Protect Your Body
Protect Your Body

Integral to the Jewish understanding of the human body is that the human body was created b’tzelem Elohim--in the image of G-d (Genesis 9:6).  As such, there is something holy and uniquely special about us.  Our tradition would assert that our bodies house an aspect of the Divine within.  Therefore, we each must care for our body as if it were the very body of G-d.  The Jewish value sh’mirat ha-guf encompasses the idea that we must show the utmost respect and care for our bodies.

Showing respect for and caring for our bodies encompasses a variety of different things, such as bathing regularly, brushing our teeth, eating healthy, exercising, and getting an adequate amount of sleep.  When we do these things, we are protecting our bodies from ailments and, in a spiritual sense, protecting the Divine spark within.  Taking care of ourselves brings out the best in us and allows us to do our best.  We learn from the virtue of sh’mirat ha-guf what it means to be responsible for our actions, appreciate ourselves and our bodies, and lovingly care for this gift that we have been given.

Another way to understand the value of sh’mirat ha-guf is that we are to guard our bodies (Deuteronomy 4:9).  Medieval philosophers would explain that we need to protect our body as if it were on loan from G-d.  How we use our bodies is our choice.  Taking care of our bodies is as if we are taking care of the Torah.  We dress the Torah ornately to both symbolize how majestic it is and to guard its teachings.  We make sure that we don’t place our fingers directly on the text so our oils will not smear the Hebrew.  We say blessings when we are about to learn from and teach the Torah as a means of sanctifying its specialness.  Like the Torah, we are told not to place markings on our body, such as tattoos, because they deface it.  We wear clothes on a regular basis as a way to respect our personal selves and as a way to keep our bodies cool or warm.  We say blessings on a regular basis as a way to show our understanding of our actions but also to celebrate who we are and what we can become.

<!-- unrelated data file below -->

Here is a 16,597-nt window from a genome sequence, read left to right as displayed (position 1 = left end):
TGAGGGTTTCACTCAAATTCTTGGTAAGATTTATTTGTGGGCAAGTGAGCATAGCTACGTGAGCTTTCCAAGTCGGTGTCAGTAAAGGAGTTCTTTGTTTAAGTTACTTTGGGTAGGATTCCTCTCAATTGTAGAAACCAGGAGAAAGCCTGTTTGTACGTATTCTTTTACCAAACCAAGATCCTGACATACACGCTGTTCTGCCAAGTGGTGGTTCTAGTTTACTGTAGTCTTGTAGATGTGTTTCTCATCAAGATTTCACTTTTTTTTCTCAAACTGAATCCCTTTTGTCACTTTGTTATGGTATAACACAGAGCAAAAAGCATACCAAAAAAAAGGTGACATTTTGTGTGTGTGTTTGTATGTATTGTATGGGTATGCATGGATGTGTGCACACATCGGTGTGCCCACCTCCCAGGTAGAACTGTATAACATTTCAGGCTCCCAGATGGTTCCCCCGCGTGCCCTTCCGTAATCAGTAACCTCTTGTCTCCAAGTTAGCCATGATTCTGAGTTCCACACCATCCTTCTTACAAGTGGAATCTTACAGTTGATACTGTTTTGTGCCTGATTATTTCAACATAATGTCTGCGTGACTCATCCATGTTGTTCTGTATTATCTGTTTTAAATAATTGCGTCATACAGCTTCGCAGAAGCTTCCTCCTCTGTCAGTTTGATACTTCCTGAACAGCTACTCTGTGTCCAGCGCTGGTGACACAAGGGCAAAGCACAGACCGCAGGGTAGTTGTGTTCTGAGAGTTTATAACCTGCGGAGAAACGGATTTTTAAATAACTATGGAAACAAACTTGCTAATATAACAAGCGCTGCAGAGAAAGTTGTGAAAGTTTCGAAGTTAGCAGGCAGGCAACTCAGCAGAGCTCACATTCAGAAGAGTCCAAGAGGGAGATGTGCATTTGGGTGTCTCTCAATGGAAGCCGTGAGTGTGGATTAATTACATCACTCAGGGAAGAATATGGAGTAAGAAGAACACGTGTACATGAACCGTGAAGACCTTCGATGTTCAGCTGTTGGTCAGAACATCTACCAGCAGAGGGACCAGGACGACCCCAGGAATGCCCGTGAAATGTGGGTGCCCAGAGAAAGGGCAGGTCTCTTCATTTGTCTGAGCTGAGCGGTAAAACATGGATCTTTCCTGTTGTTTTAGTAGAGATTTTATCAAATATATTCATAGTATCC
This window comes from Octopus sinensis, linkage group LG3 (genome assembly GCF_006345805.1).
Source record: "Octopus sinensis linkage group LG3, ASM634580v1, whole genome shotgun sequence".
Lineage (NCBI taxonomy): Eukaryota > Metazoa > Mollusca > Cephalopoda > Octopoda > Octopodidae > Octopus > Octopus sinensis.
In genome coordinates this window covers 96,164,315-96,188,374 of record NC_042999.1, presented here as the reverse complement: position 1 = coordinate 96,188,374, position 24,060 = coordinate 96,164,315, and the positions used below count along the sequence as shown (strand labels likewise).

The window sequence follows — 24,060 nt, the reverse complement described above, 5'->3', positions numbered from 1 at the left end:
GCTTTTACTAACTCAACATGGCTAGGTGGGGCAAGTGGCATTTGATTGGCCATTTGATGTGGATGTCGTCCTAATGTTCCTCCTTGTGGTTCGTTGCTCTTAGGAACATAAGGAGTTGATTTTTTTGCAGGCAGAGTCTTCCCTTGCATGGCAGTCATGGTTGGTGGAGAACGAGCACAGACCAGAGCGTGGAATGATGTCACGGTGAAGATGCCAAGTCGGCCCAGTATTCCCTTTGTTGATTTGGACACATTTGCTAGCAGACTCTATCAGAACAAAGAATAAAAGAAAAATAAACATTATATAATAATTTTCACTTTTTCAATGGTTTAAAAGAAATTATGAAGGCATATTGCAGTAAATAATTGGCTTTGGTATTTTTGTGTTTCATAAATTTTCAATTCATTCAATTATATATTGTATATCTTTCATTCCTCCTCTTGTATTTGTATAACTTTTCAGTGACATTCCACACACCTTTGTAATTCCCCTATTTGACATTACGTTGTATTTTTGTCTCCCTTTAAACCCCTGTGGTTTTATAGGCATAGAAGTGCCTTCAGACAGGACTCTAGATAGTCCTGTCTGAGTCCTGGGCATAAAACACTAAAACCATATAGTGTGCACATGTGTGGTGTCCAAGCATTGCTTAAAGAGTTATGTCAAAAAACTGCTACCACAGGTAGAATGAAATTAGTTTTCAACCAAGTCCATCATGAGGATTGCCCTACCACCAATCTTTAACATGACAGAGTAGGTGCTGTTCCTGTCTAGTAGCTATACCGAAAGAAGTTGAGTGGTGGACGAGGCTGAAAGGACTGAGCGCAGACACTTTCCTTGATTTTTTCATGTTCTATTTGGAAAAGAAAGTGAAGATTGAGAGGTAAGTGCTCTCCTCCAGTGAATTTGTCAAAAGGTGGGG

This value can be connected to the holidays of Simchat Torah and Tu B’Shevat.  During these holidays, a discussion could focus on the concept of the "Tree of Life":  In order for a tree to grow, you have to take care of it.  Students can be involved in looking at the Torah, talking about why we can't touch its letters, and identifying how special it is.  By taking care of the Torah, one takes care of life.  By taking care of all life, one also takes care of the self.  During Tu B’Shevat, the theme of taking care of and protecting the body can be extended to taking care of everything around us.  If we take care of nature, we in turn will be provided with fruits, vegetables, and other foods that are healthy nourishment.  

Questions for Reflection:

1. What things can you to do become more aware of the Divine within?

2. How can we both be and act b’tzelem Elohim--in the image of G-d?

3. If you were to more effectively take care of your body, what types of things would you do?

4. What can you do to model this value within your life and within the classroom?

Keep your body safe and healthy through good choices.




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